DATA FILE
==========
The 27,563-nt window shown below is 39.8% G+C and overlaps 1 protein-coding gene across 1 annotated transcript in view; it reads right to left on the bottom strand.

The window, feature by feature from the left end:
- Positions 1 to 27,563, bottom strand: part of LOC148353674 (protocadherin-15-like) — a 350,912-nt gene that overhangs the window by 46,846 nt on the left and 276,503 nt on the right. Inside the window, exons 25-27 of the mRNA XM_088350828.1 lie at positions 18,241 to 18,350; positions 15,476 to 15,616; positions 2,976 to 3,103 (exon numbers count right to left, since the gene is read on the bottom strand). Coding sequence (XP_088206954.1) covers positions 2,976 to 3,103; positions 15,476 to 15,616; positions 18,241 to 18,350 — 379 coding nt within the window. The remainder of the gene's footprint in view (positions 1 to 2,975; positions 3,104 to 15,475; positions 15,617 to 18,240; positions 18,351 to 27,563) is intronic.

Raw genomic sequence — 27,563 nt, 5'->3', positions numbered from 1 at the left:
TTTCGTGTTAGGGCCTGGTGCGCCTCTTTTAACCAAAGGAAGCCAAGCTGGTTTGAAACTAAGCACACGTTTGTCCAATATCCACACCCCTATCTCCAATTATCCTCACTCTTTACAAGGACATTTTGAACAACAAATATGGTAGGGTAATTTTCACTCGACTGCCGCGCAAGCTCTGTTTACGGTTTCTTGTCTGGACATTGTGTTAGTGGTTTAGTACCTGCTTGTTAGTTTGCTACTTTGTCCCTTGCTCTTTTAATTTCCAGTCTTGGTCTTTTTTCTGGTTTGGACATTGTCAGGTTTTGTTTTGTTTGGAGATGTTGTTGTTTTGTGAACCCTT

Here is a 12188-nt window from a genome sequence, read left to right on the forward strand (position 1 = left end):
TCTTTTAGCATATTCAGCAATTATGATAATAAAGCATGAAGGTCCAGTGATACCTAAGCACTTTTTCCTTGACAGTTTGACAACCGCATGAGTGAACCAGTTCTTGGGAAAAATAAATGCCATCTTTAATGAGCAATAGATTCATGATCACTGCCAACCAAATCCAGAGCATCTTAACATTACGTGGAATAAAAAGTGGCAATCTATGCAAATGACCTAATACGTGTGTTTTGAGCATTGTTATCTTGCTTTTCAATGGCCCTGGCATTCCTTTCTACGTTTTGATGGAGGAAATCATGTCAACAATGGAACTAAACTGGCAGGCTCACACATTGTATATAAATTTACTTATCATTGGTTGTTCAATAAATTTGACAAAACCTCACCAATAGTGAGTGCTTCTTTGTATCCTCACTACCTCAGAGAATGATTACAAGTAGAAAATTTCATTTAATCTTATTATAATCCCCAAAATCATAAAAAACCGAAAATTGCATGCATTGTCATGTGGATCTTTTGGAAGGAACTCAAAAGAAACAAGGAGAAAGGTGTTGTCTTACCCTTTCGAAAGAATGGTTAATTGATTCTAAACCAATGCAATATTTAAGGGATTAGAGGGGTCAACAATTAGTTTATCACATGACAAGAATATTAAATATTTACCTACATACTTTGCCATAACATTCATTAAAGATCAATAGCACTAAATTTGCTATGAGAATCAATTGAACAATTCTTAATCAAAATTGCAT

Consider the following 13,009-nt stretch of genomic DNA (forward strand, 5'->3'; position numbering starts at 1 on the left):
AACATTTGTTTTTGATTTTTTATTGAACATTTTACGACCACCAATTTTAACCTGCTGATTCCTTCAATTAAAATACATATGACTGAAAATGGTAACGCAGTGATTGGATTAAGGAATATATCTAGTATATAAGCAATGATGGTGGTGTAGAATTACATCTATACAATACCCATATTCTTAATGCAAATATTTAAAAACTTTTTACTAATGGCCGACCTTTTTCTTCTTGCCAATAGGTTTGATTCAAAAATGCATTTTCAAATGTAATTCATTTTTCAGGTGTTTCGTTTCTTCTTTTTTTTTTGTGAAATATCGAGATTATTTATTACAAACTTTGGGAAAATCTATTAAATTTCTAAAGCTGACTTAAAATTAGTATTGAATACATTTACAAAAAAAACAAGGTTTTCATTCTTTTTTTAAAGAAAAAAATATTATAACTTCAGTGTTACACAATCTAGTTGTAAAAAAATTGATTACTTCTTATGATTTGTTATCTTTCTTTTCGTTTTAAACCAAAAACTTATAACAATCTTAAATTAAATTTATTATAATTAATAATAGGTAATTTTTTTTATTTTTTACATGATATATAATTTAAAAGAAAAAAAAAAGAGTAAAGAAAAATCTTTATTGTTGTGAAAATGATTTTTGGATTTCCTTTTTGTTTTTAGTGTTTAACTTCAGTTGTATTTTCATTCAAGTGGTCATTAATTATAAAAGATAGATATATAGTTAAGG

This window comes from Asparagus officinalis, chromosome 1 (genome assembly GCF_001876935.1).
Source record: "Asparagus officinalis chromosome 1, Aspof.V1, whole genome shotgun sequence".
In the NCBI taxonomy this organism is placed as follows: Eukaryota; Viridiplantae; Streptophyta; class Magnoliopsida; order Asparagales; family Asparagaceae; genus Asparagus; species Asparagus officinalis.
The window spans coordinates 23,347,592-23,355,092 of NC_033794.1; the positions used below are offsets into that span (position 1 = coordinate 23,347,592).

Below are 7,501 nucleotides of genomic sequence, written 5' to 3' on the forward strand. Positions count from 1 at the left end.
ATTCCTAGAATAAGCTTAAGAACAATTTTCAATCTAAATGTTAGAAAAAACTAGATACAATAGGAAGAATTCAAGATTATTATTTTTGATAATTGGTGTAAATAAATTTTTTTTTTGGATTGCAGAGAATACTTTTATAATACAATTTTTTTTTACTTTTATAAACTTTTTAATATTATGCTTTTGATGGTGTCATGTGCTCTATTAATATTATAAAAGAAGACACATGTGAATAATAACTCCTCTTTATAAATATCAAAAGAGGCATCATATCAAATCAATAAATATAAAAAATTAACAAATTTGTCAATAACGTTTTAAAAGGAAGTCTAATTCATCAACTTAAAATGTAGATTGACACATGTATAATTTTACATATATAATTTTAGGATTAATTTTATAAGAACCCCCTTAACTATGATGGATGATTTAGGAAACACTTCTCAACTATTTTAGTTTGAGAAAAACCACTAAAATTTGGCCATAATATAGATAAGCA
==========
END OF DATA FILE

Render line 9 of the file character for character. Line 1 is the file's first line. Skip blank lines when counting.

AACATTTGTTTTTGATTTTTTATTGAACATTTTACGACCACCAATTTTAACCTGCTGATTCCTTCAATTAAAATACATATGACTGAAAATGGTAACGCAGTGATTGGATTAAGGAATATATCTAGTATATAAGCAATGATGGTGGTGTAGAATTACATCTATACAATACCCATATTCTTAATGCAAATATTTAAAAACTTTTTACTAATGGCCGACCTTTTTCTTCTTGCCAATAGGTTTGATTCAAAAATGCATTTTCAAATGTAATTCATTTTTCAGGTGTTTCGTTTCTTCTTTTTTTTTTGTGAAATATCGAGATTATTTATTACAAACTTTGGGAAAATCTATTAAATTTCTAAAGCTGACTTAAAATTAGTATTGAATACATTTACAAAAAAAACAAGGTTTTCATTCTTTTTTTAAAGAAAAAAATATTATAACTTCAGTGTTACACAATCTAGTTGTAAAAAAATTGATTACTTCTTATGATTTGTTATCTTTCTTTTCGTTTTAAACCAAAAACTTATAACAATCTTAAATTAAATTTATTATAATTAATAATAGGTAATTTTTTTTATTTTTTACATGATATATAATTTAAAAGAAAAAAAAAAGAGTAAAGAAAAATCTTTATTGTTGTGAAAATGATTTTTGGATTTCCTTTTTGTTTTTAGTGTTTAACTTCAGTTGTATTTTCATTCAAGTGGTCATTAATTATAAAAGATAGATATATAGTTAAGG